“You gain strength, courage and confidence by every experience in which you really stop to look fear in the face . . . You must do the thing which you think you cannot do.”
We all have fears, even those of us who think we are fearless. Some of us are afraid of spiders, flying or loud noises. Or we fear the dark, being alone or making a mistake. Each day, no matter how we try to plan our lives so we don’t encounter our fears, we face them anyway.
Many times our fears protect us from danger. We know that if we go swimming during a hurricane we will drown. If we play golf in thunder storm we have a good chance of being struck by lightning. Those fears are based on fact and have been proven many times. So our reactions to these events aren’t fear, but acting on knowledge, or what our parents called common sense.
Our worst fears are those involving the people who are closest to us. How do we know if he/she is our own true love? How will I feed my family if I lose my job? Am I a good parent? Will I ever follow my dream, or is this all there is? How do I tell my loved one that he/she needs professional help? What will happen if I become so disabled my family takes away my car keys? The list goes on and on. We all know the litany because we go through it almost daily, or even many times a day.
Often we allow our fears to control our lives by avoiding confrontations, high places or anything else that intimidates us. Usually our fears are based on previous experiences, especially fears of speaking up or challenging another’s statements. By avoiding these situations we live limited lives. It is only by standing up for our beliefs that we become the people we were meant to be. We were not put on this Earth to cower but to live fully.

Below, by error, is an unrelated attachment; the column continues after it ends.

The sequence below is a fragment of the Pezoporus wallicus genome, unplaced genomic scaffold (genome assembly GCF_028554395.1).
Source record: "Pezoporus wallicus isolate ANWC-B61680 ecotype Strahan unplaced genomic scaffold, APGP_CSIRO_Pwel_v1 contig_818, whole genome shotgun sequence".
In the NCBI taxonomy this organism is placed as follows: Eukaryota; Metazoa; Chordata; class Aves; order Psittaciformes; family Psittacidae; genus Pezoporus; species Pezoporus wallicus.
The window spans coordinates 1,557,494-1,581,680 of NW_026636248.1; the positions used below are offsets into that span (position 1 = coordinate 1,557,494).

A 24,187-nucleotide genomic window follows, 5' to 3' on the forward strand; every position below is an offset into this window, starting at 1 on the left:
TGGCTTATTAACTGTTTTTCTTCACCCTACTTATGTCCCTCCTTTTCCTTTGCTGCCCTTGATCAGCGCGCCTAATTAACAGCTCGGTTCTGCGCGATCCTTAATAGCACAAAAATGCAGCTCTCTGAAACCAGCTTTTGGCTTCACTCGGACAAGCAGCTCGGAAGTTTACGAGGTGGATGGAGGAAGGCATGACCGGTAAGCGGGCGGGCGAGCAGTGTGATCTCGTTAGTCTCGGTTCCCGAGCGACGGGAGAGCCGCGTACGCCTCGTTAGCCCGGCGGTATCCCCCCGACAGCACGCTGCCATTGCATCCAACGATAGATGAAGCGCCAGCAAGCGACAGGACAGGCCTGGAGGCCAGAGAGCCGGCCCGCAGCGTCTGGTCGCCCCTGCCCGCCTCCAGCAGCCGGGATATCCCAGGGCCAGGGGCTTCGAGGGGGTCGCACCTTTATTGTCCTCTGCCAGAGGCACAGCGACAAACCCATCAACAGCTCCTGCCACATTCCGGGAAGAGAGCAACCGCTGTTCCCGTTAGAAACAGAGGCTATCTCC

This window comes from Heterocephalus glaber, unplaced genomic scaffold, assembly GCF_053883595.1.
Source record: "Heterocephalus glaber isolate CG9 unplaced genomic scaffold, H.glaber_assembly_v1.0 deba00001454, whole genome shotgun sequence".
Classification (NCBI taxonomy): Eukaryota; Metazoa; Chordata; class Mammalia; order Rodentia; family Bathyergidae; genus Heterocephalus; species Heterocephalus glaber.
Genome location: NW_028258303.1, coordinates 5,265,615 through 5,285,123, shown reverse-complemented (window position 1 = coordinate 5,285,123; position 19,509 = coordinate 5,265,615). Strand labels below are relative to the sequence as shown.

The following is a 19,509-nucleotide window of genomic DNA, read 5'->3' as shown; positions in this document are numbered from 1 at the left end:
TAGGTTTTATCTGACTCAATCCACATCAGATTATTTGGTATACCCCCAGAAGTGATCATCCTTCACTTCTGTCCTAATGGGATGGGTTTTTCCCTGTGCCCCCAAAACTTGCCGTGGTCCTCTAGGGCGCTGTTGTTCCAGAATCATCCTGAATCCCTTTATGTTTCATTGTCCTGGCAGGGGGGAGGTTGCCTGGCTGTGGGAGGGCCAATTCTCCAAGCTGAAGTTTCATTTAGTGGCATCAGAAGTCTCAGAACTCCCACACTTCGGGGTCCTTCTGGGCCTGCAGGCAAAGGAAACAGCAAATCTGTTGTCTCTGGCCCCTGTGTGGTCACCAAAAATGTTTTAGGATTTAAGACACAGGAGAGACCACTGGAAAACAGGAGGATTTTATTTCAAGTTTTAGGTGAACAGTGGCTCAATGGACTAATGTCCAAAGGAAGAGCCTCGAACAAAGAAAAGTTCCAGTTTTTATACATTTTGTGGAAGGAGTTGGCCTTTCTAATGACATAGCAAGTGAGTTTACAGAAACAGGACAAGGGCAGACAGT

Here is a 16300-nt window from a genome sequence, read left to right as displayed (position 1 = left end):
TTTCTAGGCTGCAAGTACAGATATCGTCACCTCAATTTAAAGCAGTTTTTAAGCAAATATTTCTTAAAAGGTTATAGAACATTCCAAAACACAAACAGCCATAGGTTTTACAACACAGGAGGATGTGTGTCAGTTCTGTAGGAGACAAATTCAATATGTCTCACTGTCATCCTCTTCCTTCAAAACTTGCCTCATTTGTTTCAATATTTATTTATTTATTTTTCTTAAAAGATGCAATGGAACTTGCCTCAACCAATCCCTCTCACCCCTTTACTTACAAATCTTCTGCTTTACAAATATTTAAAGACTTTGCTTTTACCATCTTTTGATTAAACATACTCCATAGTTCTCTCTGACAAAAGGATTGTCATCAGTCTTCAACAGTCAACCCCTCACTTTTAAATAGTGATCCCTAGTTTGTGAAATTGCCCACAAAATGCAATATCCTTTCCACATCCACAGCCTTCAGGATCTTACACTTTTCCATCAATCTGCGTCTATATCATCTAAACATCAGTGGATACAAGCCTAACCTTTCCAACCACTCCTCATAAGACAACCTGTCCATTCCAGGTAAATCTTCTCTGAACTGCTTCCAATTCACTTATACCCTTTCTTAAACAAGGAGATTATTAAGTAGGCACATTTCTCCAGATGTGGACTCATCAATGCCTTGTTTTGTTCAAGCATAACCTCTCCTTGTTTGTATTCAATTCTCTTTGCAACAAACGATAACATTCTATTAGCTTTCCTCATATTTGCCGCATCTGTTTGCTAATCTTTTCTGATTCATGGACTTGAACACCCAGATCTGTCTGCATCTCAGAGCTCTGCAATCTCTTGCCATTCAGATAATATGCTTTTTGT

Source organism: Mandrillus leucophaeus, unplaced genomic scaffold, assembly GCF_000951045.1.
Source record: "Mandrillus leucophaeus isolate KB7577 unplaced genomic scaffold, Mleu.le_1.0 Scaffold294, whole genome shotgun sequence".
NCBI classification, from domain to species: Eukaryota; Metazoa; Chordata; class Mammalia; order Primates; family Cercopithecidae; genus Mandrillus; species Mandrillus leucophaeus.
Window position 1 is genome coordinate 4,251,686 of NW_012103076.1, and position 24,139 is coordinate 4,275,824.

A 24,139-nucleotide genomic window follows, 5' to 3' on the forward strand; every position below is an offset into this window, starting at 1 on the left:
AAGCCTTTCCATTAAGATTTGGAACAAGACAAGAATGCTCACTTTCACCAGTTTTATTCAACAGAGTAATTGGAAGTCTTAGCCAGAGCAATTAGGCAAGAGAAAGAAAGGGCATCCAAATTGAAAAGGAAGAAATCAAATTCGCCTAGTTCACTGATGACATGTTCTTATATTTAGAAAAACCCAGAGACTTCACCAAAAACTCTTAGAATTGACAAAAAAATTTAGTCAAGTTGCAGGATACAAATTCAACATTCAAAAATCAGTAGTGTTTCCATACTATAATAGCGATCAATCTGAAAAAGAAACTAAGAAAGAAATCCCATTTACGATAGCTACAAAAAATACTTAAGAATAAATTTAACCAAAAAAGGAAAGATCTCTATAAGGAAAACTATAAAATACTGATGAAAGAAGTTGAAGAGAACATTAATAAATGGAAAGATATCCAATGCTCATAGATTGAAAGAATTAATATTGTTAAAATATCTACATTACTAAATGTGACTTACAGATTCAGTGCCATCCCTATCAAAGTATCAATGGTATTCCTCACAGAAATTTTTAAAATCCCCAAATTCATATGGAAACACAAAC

In the quote at the top of this page Mrs. Roosevelt stated so clearly why we must face our fears. Only by doing “the thing which you think you cannot do,” can we grow to be better people than we were yesterday. Sometimes we have to face a situation many times before we can resolve it confidently.
Facing fear is like taking our turn at bat in a baseball game. Initially we learn that we don’t need to duck when we see the ball coming toward us. Then we get brave enough to swing the bat and feel warm inside. Then we hit the ball but it doesn’t go far, and we think we might learn how to play the game after all. Slowly we learn how to take a stance, hold the bat and swing. Finally, one day we step up to the plate, take a mighty swing and hit a home run. We did it!
As we become more confident in our own abilities, whether at home plate, in our families or on the job, so do others. We find that we are earning respect. Our friends ask for and listen to our advice when previously we asked them what to do. Doing what needs to be done makes us better people, someone we are proud to be. Learning to be the best we can be is why we were put on this earth.
Thank you for teaching us that we learn by doing. Each attempt at a new skill gives us more confidence to do that thing and do it well. Facing fear is just another new skill we need to learn. Confidence doesn’t come easily. We have to learn and earn it. We thank you for presenting opportunities to help us grow into the people you want us to be. We thank you for the warm feeling you give us each time we learn a new skill, whether mechanical or psychological.
And so it is.
If you know someone who would appreciate reading “Thoughts to Ponder,” please suggest that he or she contact me at: firstname.lastname@example.org
Sharon D. Dillon, email@example.com, http://energywriter.me
Chesapeake Bay Writers, Erma Bombeck Writers Workshop, Southern Humorists, National Society of Newspaper Columnists
Author of one of 14 stories in The Book of Mom: Reflections of Motherhood with Love, Hope and Faith, published by booksyoucantrust.com. Available in print and e-format at Amazon.com
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